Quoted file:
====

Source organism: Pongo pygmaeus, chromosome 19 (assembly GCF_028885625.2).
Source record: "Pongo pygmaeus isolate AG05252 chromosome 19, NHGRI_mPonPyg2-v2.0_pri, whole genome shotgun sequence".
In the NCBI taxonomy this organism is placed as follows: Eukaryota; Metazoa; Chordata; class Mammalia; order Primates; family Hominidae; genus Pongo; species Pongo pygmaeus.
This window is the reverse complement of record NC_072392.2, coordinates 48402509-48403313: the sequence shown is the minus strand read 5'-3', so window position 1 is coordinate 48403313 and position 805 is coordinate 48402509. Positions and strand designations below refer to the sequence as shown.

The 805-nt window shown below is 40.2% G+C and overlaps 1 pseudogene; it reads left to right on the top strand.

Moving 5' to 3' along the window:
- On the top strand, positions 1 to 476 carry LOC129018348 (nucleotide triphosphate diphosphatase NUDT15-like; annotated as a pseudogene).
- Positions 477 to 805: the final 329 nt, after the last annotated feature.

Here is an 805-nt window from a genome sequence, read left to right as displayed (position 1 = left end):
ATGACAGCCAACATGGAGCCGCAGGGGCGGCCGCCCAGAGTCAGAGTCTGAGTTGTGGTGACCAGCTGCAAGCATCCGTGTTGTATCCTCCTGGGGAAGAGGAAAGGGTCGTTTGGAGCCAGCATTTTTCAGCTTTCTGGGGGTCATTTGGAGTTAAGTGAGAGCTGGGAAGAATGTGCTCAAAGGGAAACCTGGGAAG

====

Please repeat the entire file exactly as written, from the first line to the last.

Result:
Source organism: Pongo pygmaeus, chromosome 19 (assembly GCF_028885625.2).
Source record: "Pongo pygmaeus isolate AG05252 chromosome 19, NHGRI_mPonPyg2-v2.0_pri, whole genome shotgun sequence".
In the NCBI taxonomy this organism is placed as follows: Eukaryota; Metazoa; Chordata; class Mammalia; order Primates; family Hominidae; genus Pongo; species Pongo pygmaeus.
This window is the reverse complement of record NC_072392.2, coordinates 48402509-48403313: the sequence shown is the minus strand read 5'-3', so window position 1 is coordinate 48403313 and position 805 is coordinate 48402509. Positions and strand designations below refer to the sequence as shown.

The 805-nt window shown below is 40.2% G+C and overlaps 1 pseudogene; it reads left to right on the top strand.

Moving 5' to 3' along the window:
- On the top strand, positions 1 to 476 carry LOC129018348 (nucleotide triphosphate diphosphatase NUDT15-like; annotated as a pseudogene).
- Positions 477 to 805: the final 329 nt, after the last annotated feature.

Here is an 805-nt window from a genome sequence, read left to right as displayed (position 1 = left end):
ATGACAGCCAACATGGAGCCGCAGGGGCGGCCGCCCAGAGTCAGAGTCTGAGTTGTGGTGACCAGCTGCAAGCATCCGTGTTGTATCCTCCTGGGGAAGAGGAAAGGGTCGTTTGGAGCCAGCATTTTTCAGCTTTCTGGGGGTCATTTGGAGTTAAGTGAGAGCTGGGAAGAATGTGCTCAAAGGGAAACCTGGGAAG